Despite his auspicious beginnings in Rebel Without a Cause (1955) and Giant (1956), Dennis Hopper's career fortunes in the late 1950s and early 1960s were not high, thanks in large part to being so at odds with the mainstream Hollywood community, and he was usually relegated to minor roles on television and the occasional feature, as he is here in a role that has almost no dialogue. It wasn't until Easy Rider (1969), that Hopper began to achieve the status he retains to this day. He died in May 2010 with more than 100 films to his credit.
Jo Van Fleet (Arletta, Luke's mother) and Richard Davalos (convict Blind Dick) made their feature film debuts in East of Eden (1955). Davalos beat out Paul Newman for the role as James Dean's brother in East of Eden.
Although she played his mother in Cool Hand Luke, Jo Van Fleet was actually only 11 years older than Paul Newman. This wasn't the first--or worst--such casting for Van Fleet. She was only 11 years older than Peter Sellers when she played his mother in I Love You, Alice B. Toklas! (1968) and less than three years older than screen "daughter" Susan Hayward in I'll Cry Tomorrow (1955).
Strother Martin, who utters the film's most famous line, labored for many years as an often-seen but little-noted character actor in such films as The Asphalt Jungle (1950) and Kiss Me Deadly (1955) until his performance as Captain in Cool Hand Luke made him something of a celebrity. Since then, he was much sought after for roles in many films and TV shows, including The Wild Bunch (1969) and two more pictures with Paul Newman, Butch Cassidy and the Sundance Kid and Slap Shot (1977). Martin died in 1980 at the age of 61.
The cast contains a number of character actors who have since become better known for other work. Wayne Rogers (Gambler) was a regular on the TV series M.A.S.H. for many years. Ralph Waite (Alibi) later played the father on the series The Waltons. Harry Dean Stanton (Tramp) has had a long career ranging from villains to victims to just regular guys in such films as A Fistful of Dollars (1964), Kelly's Heroes (1970), Wise Blood (1979), and the lead in Paris, Texas (1984). Recently he has been seen as the patriarch of a splinter religious group in the HBO series Big Love. After several television appearances, Anthony Zerbe (Dog Boy) made his film debut with this picture. Among his other notable roles were Papillon (1973), The Turning Point (1977), Licence to Kill (1989), and the last two films in The Matrix trilogy (2003). Joe Don Baker appears in an uncredited role as Fixer. His breakthrough role came as the indomitable Sheriff Buford Pusser in Walking Tall (1973).
The uncredited role of the Sheriff is played by Rance Howard, father of actor-director Ron Howard and actor Clint Howard.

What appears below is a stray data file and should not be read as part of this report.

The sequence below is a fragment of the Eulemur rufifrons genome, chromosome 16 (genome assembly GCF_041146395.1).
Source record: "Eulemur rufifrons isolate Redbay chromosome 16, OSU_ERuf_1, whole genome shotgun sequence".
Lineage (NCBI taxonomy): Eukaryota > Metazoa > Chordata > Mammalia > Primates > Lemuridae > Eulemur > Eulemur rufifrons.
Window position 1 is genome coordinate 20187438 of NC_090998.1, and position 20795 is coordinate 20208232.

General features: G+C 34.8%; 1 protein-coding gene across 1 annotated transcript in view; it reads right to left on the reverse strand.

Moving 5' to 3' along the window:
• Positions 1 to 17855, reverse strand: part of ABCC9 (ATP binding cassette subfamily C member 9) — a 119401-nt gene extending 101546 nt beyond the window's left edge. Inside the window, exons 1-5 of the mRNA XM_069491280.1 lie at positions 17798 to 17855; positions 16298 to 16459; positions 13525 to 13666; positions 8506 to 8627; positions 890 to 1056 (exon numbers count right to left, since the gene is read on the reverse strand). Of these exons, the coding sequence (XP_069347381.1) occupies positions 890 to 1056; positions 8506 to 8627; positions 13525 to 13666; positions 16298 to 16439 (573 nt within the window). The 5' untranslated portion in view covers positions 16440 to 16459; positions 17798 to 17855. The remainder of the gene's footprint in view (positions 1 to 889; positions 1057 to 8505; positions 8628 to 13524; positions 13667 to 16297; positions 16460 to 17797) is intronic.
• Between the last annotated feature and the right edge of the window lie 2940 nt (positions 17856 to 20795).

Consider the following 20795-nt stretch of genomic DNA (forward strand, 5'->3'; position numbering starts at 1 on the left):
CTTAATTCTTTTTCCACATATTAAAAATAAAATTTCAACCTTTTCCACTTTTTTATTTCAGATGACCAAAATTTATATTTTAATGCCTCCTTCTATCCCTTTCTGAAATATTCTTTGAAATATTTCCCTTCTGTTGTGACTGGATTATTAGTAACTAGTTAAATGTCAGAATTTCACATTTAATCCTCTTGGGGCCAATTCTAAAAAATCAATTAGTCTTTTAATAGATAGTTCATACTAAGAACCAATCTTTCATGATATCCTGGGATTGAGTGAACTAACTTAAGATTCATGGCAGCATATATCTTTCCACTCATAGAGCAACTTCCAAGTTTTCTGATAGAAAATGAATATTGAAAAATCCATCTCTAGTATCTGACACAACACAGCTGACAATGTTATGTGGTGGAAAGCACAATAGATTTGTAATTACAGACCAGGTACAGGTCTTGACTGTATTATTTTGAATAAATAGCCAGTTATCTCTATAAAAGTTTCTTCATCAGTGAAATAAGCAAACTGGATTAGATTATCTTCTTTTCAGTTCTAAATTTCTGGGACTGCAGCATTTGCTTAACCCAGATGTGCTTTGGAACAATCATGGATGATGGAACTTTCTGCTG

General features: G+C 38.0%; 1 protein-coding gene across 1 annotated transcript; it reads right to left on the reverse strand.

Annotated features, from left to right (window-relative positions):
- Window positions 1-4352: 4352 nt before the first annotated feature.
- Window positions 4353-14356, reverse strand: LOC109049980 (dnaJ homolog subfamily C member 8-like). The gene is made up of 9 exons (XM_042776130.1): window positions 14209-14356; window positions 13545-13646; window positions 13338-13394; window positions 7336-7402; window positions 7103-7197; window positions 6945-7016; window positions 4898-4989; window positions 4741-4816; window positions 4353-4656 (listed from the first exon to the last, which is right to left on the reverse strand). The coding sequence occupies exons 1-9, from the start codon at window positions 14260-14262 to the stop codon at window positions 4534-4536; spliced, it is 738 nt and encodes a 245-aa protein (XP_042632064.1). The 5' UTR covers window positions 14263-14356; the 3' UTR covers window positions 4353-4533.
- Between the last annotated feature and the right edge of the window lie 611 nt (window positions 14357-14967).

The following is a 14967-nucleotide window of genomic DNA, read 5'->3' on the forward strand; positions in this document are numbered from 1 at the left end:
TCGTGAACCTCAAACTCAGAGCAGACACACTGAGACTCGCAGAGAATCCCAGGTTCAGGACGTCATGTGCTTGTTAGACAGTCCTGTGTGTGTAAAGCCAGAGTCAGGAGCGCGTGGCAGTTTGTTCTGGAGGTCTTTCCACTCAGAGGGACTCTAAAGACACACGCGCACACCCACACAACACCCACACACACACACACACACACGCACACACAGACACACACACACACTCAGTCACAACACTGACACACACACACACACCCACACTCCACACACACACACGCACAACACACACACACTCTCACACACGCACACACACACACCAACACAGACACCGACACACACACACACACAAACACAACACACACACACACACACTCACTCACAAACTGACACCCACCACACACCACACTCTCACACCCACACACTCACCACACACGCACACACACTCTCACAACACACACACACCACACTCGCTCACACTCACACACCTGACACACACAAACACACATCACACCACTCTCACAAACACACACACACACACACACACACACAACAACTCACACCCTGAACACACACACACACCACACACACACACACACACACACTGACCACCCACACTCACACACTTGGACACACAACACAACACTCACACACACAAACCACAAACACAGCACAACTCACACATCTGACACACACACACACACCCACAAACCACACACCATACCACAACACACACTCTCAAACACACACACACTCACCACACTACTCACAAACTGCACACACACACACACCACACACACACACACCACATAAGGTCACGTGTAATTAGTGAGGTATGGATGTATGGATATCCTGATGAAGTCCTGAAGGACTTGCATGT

In addition to the very obvious crucifixion symbolism in the picture, some have read biblical significance into Luke's prison number, 37, as a reference to Luke 1:37, which reads "For with God, nothing shall be impossible."
Memorable Quotes from COOL HAND LUKE
CAPTAIN (Strother Martin): It's all up to you. Now I can be a good guy, or I can be one real mean sum-bitch.
CARR (Clifton James): Them clothes got laundry numbers on them. You remember your number and always wear the ones that has your number. Any man forgets his number spends a night in the box. These here spoons you keep with you. Any man loses his spoon spends a night in the box. There's no playing grab-ass or fighting in the building. You got a grudge against another man, you fight him Saturday afternoon. Any man playing grab-ass or fighting in the building spends a night in the box. First bell is at five minutes of eight when you will get in your bunk. Last bell is at eight. Any man not in his bunk at eight spends the night in the box. There is no smoking in the prone position in bed. To smoke you must have both legs over the side of your bunk. Any man caught smoking in the prone position in bed spends a night in the box. You get two sheets. Every Saturday, you put the clean sheet on the top, the top sheet on the bottom, and the bottom sheet you turn in to the laundry boy. Any man turns in the wrong sheet spends a night in the box. No one'll sit in the bunks with dirty pants on. Any man with dirty pants on sitting on the bunks spends a night in the box. Any man don't bring back his empty pop bottle spends a night in the box. Any man loud talking spends a night in the box. You got questions, you come to me. I'm Carr, the floor walker. I'm responsible for order in here. Any man don't keep order spends a night in...